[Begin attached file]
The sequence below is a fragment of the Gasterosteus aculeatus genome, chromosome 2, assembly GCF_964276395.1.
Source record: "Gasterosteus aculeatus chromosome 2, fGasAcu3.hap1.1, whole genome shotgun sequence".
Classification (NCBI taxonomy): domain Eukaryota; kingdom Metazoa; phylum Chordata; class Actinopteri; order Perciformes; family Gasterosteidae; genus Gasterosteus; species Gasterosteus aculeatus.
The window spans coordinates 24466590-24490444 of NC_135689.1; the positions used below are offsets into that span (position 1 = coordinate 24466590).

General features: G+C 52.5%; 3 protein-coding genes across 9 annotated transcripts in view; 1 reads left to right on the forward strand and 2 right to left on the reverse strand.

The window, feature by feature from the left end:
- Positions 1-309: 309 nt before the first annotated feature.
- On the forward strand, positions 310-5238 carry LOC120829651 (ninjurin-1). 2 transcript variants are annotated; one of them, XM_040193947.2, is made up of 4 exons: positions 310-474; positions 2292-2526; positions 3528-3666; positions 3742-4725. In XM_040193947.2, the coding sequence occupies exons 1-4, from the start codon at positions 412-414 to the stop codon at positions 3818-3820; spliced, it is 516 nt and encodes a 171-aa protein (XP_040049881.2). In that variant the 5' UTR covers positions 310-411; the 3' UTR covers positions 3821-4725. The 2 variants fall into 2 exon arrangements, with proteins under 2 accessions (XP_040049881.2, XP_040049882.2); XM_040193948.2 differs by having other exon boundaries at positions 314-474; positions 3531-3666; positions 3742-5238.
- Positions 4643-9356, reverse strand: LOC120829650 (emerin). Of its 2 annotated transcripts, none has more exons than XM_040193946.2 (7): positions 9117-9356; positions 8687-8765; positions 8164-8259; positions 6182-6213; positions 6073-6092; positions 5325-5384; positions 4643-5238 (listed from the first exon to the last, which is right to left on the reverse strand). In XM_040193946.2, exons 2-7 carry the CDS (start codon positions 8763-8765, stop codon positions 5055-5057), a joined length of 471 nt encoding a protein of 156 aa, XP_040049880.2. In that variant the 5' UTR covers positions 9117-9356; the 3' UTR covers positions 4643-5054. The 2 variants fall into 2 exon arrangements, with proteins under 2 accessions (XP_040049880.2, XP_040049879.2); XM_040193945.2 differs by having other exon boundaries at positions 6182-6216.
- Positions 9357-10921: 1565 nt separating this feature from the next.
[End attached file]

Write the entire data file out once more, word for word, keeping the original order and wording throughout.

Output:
The sequence below is a fragment of the Gasterosteus aculeatus genome, chromosome 2, assembly GCF_964276395.1.
Source record: "Gasterosteus aculeatus chromosome 2, fGasAcu3.hap1.1, whole genome shotgun sequence".
Classification (NCBI taxonomy): domain Eukaryota; kingdom Metazoa; phylum Chordata; class Actinopteri; order Perciformes; family Gasterosteidae; genus Gasterosteus; species Gasterosteus aculeatus.
The window spans coordinates 24466590-24490444 of NC_135689.1; the positions used below are offsets into that span (position 1 = coordinate 24466590).

General features: G+C 52.5%; 3 protein-coding genes across 9 annotated transcripts in view; 1 reads left to right on the forward strand and 2 right to left on the reverse strand.

The window, feature by feature from the left end:
- Positions 1-309: 309 nt before the first annotated feature.
- On the forward strand, positions 310-5238 carry LOC120829651 (ninjurin-1). 2 transcript variants are annotated; one of them, XM_040193947.2, is made up of 4 exons: positions 310-474; positions 2292-2526; positions 3528-3666; positions 3742-4725. In XM_040193947.2, the coding sequence occupies exons 1-4, from the start codon at positions 412-414 to the stop codon at positions 3818-3820; spliced, it is 516 nt and encodes a 171-aa protein (XP_040049881.2). In that variant the 5' UTR covers positions 310-411; the 3' UTR covers positions 3821-4725. The 2 variants fall into 2 exon arrangements, with proteins under 2 accessions (XP_040049881.2, XP_040049882.2); XM_040193948.2 differs by having other exon boundaries at positions 314-474; positions 3531-3666; positions 3742-5238.
- Positions 4643-9356, reverse strand: LOC120829650 (emerin). Of its 2 annotated transcripts, none has more exons than XM_040193946.2 (7): positions 9117-9356; positions 8687-8765; positions 8164-8259; positions 6182-6213; positions 6073-6092; positions 5325-5384; positions 4643-5238 (listed from the first exon to the last, which is right to left on the reverse strand). In XM_040193946.2, exons 2-7 carry the CDS (start codon positions 8763-8765, stop codon positions 5055-5057), a joined length of 471 nt encoding a protein of 156 aa, XP_040049880.2. In that variant the 5' UTR covers positions 9117-9356; the 3' UTR covers positions 4643-5054. The 2 variants fall into 2 exon arrangements, with proteins under 2 accessions (XP_040049880.2, XP_040049879.2); XM_040193945.2 differs by having other exon boundaries at positions 6182-6216.
- Positions 9357-10921: 1565 nt separating this feature from the next.